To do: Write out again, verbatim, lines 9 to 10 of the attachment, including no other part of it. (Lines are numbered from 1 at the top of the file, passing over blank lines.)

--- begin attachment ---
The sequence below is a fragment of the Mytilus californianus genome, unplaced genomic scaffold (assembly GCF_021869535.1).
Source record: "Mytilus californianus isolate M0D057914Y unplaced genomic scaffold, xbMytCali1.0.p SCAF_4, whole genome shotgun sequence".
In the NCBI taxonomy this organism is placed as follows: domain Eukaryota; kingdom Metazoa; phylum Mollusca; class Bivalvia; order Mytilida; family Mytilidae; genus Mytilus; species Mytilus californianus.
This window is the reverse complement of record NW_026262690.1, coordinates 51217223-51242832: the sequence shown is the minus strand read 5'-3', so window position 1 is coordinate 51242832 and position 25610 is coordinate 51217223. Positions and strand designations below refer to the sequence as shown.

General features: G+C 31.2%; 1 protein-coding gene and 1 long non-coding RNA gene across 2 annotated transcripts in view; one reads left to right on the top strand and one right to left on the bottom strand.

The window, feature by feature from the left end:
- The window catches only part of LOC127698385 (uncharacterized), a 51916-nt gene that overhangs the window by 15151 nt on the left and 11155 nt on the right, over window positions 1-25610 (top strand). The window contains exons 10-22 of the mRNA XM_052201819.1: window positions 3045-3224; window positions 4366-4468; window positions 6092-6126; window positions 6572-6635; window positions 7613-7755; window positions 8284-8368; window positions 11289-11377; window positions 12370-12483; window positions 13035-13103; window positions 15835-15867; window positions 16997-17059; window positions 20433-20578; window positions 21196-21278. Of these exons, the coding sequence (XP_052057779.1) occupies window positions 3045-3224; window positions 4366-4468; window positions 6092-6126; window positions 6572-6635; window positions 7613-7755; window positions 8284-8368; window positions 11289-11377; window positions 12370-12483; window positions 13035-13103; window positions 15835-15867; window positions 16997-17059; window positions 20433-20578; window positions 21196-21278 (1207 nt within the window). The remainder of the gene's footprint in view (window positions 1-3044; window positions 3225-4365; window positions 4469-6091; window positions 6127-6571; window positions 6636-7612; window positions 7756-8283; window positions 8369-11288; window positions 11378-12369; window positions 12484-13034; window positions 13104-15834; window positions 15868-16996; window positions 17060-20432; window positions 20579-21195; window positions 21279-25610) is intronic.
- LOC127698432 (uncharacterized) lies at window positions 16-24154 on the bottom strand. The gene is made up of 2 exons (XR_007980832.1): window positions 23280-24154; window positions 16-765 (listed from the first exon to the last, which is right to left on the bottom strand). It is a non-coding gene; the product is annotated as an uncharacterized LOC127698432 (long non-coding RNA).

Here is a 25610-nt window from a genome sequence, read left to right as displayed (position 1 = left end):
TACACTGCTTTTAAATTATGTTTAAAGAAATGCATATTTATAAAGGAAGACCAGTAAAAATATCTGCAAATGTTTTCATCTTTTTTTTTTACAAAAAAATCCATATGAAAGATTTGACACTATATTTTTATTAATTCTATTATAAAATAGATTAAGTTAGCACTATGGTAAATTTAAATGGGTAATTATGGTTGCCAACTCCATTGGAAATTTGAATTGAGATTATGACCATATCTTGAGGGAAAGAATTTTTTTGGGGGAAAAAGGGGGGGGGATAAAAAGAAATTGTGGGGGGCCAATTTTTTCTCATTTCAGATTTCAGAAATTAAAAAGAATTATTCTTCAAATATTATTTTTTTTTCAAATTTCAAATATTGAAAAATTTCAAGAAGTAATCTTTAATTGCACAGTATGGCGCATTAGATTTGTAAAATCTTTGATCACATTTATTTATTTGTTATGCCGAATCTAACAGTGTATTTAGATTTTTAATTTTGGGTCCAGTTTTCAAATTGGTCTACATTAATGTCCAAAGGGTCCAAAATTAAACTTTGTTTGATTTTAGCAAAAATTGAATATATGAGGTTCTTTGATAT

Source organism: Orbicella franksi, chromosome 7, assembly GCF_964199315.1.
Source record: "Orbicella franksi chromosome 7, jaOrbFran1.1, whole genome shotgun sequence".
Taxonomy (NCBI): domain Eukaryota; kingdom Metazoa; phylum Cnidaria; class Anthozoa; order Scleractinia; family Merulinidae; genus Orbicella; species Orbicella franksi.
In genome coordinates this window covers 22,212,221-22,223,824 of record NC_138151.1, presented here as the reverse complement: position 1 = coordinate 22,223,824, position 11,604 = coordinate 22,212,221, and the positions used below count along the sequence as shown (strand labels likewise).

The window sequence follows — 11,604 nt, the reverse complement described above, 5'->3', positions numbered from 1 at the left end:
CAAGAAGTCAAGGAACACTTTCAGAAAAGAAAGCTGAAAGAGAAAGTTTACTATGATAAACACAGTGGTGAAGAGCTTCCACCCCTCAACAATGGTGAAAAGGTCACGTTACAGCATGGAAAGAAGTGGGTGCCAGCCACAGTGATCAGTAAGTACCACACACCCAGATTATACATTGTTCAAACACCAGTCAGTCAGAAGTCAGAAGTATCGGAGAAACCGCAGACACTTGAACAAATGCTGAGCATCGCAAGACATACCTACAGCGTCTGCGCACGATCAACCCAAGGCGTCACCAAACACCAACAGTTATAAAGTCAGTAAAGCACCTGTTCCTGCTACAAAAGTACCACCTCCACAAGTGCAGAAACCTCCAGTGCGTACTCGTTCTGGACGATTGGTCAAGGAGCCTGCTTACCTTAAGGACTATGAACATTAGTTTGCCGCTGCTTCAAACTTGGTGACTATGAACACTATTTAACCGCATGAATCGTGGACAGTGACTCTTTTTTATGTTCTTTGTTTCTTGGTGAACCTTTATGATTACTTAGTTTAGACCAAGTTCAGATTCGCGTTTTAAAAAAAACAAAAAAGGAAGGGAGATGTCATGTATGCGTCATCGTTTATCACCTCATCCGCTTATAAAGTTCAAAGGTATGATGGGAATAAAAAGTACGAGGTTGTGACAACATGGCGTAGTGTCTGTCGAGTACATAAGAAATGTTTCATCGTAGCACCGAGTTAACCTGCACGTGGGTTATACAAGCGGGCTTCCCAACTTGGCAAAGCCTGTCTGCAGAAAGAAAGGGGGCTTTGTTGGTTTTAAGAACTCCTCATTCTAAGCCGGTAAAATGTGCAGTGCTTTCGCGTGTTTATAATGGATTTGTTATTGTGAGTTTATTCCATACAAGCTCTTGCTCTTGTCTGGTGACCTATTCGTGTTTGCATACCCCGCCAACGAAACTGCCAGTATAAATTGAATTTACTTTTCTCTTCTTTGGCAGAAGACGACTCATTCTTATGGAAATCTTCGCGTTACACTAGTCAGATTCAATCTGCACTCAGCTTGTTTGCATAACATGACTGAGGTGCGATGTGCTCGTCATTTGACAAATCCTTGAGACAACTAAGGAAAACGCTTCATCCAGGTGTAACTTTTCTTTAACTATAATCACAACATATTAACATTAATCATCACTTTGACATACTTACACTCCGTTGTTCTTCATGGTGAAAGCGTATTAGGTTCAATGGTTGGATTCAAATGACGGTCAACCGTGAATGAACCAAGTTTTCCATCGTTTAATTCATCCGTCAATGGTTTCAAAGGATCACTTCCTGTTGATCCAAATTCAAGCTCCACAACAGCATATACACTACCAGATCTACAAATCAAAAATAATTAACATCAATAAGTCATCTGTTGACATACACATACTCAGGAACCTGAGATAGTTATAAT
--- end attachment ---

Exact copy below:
Here is a 25610-nt window from a genome sequence, read left to right as displayed (position 1 = left end):
TACACTGCTTTTAAATTATGTTTAAAGAAATGCATATTTATAAAGGAAGACCAGTAAAAATATCTGCAAATGTTTTCATCTTTTTTTTTTACAAAAAAATCCATATGAAAGATTTGACACTATATTTTTATTAATTCTATTATAAAATAGATTAAGTTAGCACTATGGTAAATTTAAATGGGTAATTATGGTTGCCAACTCCATTGGAAATTTGAATTGAGATTATGACCATATCTTGAGGGAAAGAATTTTTTTGGGGGAAAAAGGGGGGGGGATAAAAAGAAATTGTGGGGGGCCAATTTTTTCTCATTTCAGATTTCAGAAATTAAAAAGAATTATTCTTCAAATATTATTTTTTTTTCAAATTTCAAATATTGAAAAATTTCAAGAAGTAATCTTTAATTGCACAGTATGGCGCATTAGATTTGTAAAATCTTTGATCACATTTATTTATTTGTTATGCCGAATCTAACAGTGTATTTAGATTTTTAATTTTGGGTCCAGTTTTCAAATTGGTCTACATTAATGTCCAAAGGGTCCAAAATTAAACTTTGTTTGATTTTAGCAAAAATTGAATATATGAGGTTCTTTGATAT